Posts under tag: weather
KQED, the San Francisco-based affiliate of the Public Broadcasting Service (PBS) released an article by Daniel Swain, a climate scientist at Stanford University working in conjunction with Northwestern and Columbia Universities on the possible causes behind the multi-year drought that has befallen California in the last few years.
One primary reason for the extreme wet or dry years is what Swain called the “Ridiculous Resilient Ridge” or RRR. The RRR is a strong ridge of high pressure that has built up over the last several years off the coasts of British Columbia and Washington. The jet stream is forced further north than what was the usual leading to unseasonably warm weather in the Northwestern United States and less precipitation in California. Additionally, it creates an extreme ridge and trough that can be seen in weather patterns in North America (as seen in the image above). The effects of this new trend has manifested in different ways: Some include severely low groundwater levels that are contributing to the mountains moving into the gaps left behind causing minor earthquakes throughout California’s Central Valley and increased water temperature in the northeastern Pacific Ocean.
For more on this phenomenon, click here to read more of Daniel Swain’s article on KQED.com.
NASA released a new visualization of storms that took place in 2014 gathered from the Global Precipitation Measurement Core Observatory–a satellite network created with the Japan Aerospace Exploration Agency (JAXA)–that provides near real-time precipitation data covering most of the planet.
One of the stated goals of this project is to assist emergency management teams in issuing evacuation notices with the data to back it up.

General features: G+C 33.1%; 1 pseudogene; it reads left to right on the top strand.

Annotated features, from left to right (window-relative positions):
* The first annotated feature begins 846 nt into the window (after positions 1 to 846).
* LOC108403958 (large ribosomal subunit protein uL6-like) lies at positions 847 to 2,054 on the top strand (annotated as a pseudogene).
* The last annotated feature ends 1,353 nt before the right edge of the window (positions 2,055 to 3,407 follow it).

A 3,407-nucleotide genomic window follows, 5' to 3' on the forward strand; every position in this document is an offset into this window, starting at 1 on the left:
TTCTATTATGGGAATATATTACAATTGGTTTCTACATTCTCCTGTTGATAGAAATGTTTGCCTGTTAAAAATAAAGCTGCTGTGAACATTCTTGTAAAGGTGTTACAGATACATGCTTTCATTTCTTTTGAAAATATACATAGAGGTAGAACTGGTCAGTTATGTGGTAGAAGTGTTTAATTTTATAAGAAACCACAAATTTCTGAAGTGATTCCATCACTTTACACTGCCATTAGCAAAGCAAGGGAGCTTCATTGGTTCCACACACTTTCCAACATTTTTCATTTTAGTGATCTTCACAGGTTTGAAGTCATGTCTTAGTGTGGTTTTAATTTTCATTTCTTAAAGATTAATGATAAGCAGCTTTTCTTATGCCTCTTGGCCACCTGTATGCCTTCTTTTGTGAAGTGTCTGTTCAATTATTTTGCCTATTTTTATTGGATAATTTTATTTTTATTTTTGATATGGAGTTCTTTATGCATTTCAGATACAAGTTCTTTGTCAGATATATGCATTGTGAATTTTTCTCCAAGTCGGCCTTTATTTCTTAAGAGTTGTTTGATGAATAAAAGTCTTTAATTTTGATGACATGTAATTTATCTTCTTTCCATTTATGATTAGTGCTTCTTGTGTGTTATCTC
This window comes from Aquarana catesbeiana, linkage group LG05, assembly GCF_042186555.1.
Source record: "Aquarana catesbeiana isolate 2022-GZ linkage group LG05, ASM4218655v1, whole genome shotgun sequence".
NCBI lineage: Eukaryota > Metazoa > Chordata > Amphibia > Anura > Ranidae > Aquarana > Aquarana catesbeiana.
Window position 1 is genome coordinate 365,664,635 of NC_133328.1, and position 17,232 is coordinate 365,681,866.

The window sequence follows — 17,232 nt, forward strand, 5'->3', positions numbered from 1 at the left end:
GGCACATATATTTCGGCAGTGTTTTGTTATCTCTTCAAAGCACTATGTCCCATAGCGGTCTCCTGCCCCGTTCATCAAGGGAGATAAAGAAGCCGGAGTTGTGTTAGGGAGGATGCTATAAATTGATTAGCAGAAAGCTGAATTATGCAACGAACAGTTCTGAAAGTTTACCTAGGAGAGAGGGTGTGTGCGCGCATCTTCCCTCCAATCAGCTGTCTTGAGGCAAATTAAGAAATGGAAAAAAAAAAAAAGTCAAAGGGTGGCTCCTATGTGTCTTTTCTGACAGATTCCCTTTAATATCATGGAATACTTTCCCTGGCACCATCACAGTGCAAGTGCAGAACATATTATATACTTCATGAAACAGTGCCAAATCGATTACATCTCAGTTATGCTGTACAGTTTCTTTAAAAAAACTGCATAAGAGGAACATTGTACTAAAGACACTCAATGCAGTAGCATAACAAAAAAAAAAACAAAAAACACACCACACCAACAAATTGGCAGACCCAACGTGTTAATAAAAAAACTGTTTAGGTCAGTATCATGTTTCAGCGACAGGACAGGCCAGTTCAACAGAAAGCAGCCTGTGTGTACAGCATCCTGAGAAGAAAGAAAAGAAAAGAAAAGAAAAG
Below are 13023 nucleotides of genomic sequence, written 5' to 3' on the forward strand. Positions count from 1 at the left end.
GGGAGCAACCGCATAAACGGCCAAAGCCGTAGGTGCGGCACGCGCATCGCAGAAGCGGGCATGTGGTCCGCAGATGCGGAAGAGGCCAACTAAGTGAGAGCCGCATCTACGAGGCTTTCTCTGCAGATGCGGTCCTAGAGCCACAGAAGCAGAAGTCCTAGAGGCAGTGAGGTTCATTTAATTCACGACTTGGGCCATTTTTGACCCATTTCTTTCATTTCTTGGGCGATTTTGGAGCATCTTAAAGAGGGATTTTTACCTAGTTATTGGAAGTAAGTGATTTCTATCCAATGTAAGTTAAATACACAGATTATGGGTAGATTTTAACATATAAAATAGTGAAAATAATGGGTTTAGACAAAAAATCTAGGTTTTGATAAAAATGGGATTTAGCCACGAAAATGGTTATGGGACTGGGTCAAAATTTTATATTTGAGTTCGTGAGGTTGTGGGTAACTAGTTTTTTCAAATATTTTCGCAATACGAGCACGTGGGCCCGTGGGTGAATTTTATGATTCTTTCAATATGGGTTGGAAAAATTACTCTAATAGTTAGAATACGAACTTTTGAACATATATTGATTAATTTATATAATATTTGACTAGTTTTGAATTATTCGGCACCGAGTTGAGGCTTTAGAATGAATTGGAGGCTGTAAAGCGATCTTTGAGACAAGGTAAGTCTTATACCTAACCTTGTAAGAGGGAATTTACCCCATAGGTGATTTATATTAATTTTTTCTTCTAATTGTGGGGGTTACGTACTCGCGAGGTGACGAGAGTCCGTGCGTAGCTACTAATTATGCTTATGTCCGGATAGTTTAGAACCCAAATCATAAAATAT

For more information, check out the press release from NASA’s Goddard Space Flight Center
Visualizations like this one are done here at CASIT through the ACISS cluster managed by our Research Support Services team. For more information about their work, please check out their website.
Over the past weekend, the Mid-Atlantic, New England, and parts of Ontario and Quebec was delivered a massive amount of snow — but not as much as was predicted. FiveThirtyEight.com posted a series of articles on that powerful storm as it arrived and departed the area and were left trying to answer why the prediction models weren’t consistent or in some cases correct.
On the approach of the storm, there were four different weather models used by meteorologists to predict that New York City could get as much as eighteen inches of snow when at actually they received no more than ten (9.8″ measured in Central Park). There are multiple reasons for the variance between models like computational power for the models, the frequency and volume of data gathered, and lack of communication on the margin of error of the forecast.
For more information, check out these articles from FiveThirtyEight.com:
Additionally, CASIT’s Research Support Services (RSS) has data visualization capability for UO programs. For more information about their services and offerings, click here.